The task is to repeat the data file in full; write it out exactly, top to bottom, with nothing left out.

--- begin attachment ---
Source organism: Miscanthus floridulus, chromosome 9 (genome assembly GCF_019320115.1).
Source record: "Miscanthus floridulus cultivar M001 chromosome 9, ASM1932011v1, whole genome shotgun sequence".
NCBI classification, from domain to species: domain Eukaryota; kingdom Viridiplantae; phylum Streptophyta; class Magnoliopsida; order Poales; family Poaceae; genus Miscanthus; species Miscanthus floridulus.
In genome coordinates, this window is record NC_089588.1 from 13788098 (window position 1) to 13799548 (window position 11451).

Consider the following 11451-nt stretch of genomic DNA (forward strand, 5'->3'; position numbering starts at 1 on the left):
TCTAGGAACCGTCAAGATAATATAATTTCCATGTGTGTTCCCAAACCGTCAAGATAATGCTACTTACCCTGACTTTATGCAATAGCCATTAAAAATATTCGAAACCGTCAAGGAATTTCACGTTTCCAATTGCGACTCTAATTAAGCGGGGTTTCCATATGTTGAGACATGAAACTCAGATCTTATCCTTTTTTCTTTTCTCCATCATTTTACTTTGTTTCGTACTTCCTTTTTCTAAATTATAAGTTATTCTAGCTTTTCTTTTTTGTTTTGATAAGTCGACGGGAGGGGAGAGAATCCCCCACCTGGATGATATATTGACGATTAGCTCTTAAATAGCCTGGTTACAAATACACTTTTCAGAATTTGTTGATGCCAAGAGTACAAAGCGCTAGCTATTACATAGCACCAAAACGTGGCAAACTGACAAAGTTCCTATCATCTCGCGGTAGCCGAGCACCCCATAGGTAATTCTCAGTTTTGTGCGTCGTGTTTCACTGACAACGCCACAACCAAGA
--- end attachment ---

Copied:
Source organism: Miscanthus floridulus, chromosome 9 (genome assembly GCF_019320115.1).
Source record: "Miscanthus floridulus cultivar M001 chromosome 9, ASM1932011v1, whole genome shotgun sequence".
NCBI classification, from domain to species: domain Eukaryota; kingdom Viridiplantae; phylum Streptophyta; class Magnoliopsida; order Poales; family Poaceae; genus Miscanthus; species Miscanthus floridulus.
In genome coordinates, this window is record NC_089588.1 from 13788098 (window position 1) to 13799548 (window position 11451).

Consider the following 11451-nt stretch of genomic DNA (forward strand, 5'->3'; position numbering starts at 1 on the left):
TCTAGGAACCGTCAAGATAATATAATTTCCATGTGTGTTCCCAAACCGTCAAGATAATGCTACTTACCCTGACTTTATGCAATAGCCATTAAAAATATTCGAAACCGTCAAGGAATTTCACGTTTCCAATTGCGACTCTAATTAAGCGGGGTTTCCATATGTTGAGACATGAAACTCAGATCTTATCCTTTTTTCTTTTCTCCATCATTTTACTTTGTTTCGTACTTCCTTTTTCTAAATTATAAGTTATTCTAGCTTTTCTTTTTTGTTTTGATAAGTCGACGGGAGGGGAGAGAATCCCCCACCTGGATGATATATTGACGATTAGCTCTTAAATAGCCTGGTTACAAATACACTTTTCAGAATTTGTTGATGCCAAGAGTACAAAGCGCTAGCTATTACATAGCACCAAAACGTGGCAAACTGACAAAGTTCCTATCATCTCGCGGTAGCCGAGCACCCCATAGGTAATTCTCAGTTTTGTGCGTCGTGTTTCACTGACAACGCCACAACCAAGA